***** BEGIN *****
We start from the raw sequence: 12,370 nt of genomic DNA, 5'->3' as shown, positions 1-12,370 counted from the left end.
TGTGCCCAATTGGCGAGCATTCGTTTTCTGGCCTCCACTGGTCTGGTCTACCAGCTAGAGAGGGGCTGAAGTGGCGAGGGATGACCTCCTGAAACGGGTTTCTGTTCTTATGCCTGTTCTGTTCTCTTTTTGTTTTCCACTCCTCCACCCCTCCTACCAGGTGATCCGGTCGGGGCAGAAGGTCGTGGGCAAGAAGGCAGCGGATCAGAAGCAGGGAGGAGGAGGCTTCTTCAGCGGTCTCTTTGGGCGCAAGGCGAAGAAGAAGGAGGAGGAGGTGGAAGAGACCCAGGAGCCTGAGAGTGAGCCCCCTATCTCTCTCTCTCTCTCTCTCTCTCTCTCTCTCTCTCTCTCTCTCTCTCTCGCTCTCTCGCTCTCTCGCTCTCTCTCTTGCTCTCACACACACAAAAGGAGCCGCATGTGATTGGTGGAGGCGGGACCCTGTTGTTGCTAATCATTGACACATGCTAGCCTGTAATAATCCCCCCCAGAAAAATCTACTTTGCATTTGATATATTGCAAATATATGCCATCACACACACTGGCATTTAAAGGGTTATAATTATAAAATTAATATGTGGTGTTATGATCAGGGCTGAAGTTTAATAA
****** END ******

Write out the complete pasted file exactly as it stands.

We start from the raw sequence: 12,370 nt of genomic DNA, 5'->3' as shown, positions 1-12,370 counted from the left end.
TGTGCCCAATTGGCGAGCATTCGTTTTCTGGCCTCCACTGGTCTGGTCTACCAGCTAGAGAGGGGCTGAAGTGGCGAGGGATGACCTCCTGAAACGGGTTTCTGTTCTTATGCCTGTTCTGTTCTCTTTTTGTTTTCCACTCCTCCACCCCTCCTACCAGGTGATCCGGTCGGGGCAGAAGGTCGTGGGCAAGAAGGCAGCGGATCAGAAGCAGGGAGGAGGAGGCTTCTTCAGCGGTCTCTTTGGGCGCAAGGCGAAGAAGAAGGAGGAGGAGGTGGAAGAGACCCAGGAGCCTGAGAGTGAGCCCCCTATCTCTCTCTCTCTCTCTCTCTCTCTCTCTCTCTCTCTCTCTCTCTCTCTCGCTCTCTCGCTCTCTCGCTCTCTCTCTTGCTCTCACACACACAAAAGGAGCCGCATGTGATTGGTGGAGGCGGGACCCTGTTGTTGCTAATCATTGACACATGCTAGCCTGTAATAATCCCCCCCAGAAAAATCTACTTTGCATTTGATATATTGCAAATATATGCCATCACACACACTGGCATTTAAAGGGTTATAATTATAAAATTAATATGTGGTGTTATGATCAGGGCTGAAGTTTAATAA